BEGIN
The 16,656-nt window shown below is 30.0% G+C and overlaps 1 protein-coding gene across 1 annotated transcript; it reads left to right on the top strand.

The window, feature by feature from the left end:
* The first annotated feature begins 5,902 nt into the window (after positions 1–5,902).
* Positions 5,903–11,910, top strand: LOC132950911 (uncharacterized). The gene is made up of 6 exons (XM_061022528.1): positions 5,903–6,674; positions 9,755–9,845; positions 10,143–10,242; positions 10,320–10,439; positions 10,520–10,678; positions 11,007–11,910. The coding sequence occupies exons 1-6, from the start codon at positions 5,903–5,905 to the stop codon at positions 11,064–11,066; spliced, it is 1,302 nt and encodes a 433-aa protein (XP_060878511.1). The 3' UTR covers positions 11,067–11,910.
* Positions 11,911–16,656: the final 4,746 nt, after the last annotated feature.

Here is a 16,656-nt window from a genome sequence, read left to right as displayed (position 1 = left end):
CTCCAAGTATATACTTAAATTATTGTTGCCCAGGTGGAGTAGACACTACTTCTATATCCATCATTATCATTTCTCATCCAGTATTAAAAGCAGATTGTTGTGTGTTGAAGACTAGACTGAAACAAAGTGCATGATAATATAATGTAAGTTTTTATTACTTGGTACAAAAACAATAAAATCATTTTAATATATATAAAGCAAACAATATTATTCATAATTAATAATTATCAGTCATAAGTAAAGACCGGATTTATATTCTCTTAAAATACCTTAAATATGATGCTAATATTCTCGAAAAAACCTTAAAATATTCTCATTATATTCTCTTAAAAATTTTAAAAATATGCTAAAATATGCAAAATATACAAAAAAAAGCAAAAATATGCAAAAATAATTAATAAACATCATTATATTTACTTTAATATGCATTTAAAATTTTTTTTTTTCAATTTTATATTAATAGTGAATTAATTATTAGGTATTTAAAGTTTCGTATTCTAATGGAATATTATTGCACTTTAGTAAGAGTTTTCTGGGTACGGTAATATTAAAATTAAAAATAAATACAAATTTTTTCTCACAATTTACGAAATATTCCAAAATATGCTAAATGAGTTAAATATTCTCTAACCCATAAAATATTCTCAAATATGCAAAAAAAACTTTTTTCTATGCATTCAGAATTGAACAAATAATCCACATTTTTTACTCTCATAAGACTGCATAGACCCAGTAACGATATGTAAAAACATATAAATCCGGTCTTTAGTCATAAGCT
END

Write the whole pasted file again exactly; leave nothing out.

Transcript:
The 16,656-nt window shown below is 30.0% G+C and overlaps 1 protein-coding gene across 1 annotated transcript; it reads left to right on the top strand.

The window, feature by feature from the left end:
* The first annotated feature begins 5,902 nt into the window (after positions 1–5,902).
* Positions 5,903–11,910, top strand: LOC132950911 (uncharacterized). The gene is made up of 6 exons (XM_061022528.1): positions 5,903–6,674; positions 9,755–9,845; positions 10,143–10,242; positions 10,320–10,439; positions 10,520–10,678; positions 11,007–11,910. The coding sequence occupies exons 1-6, from the start codon at positions 5,903–5,905 to the stop codon at positions 11,064–11,066; spliced, it is 1,302 nt and encodes a 433-aa protein (XP_060878511.1). The 3' UTR covers positions 11,067–11,910.
* Positions 11,911–16,656: the final 4,746 nt, after the last annotated feature.

Here is a 16,656-nt window from a genome sequence, read left to right as displayed (position 1 = left end):
CTCCAAGTATATACTTAAATTATTGTTGCCCAGGTGGAGTAGACACTACTTCTATATCCATCATTATCATTTCTCATCCAGTATTAAAAGCAGATTGTTGTGTGTTGAAGACTAGACTGAAACAAAGTGCATGATAATATAATGTAAGTTTTTATTACTTGGTACAAAAACAATAAAATCATTTTAATATATATAAAGCAAACAATATTATTCATAATTAATAATTATCAGTCATAAGTAAAGACCGGATTTATATTCTCTTAAAATACCTTAAATATGATGCTAATATTCTCGAAAAAACCTTAAAATATTCTCATTATATTCTCTTAAAAATTTTAAAAATATGCTAAAATATGCAAAATATACAAAAAAAAGCAAAAATATGCAAAAATAATTAATAAACATCATTATATTTACTTTAATATGCATTTAAAATTTTTTTTTTTCAATTTTATATTAATAGTGAATTAATTATTAGGTATTTAAAGTTTCGTATTCTAATGGAATATTATTGCACTTTAGTAAGAGTTTTCTGGGTACGGTAATATTAAAATTAAAAATAAATACAAATTTTTTCTCACAATTTACGAAATATTCCAAAATATGCTAAATGAGTTAAATATTCTCTAACCCATAAAATATTCTCAAATATGCAAAAAAAACTTTTTTCTATGCATTCAGAATTGAACAAATAATCCACATTTTTTACTCTCATAAGACTGCATAGACCCAGTAACGATATGTAAAAACATATAAATCCGGTCTTTAGTCATAAGCT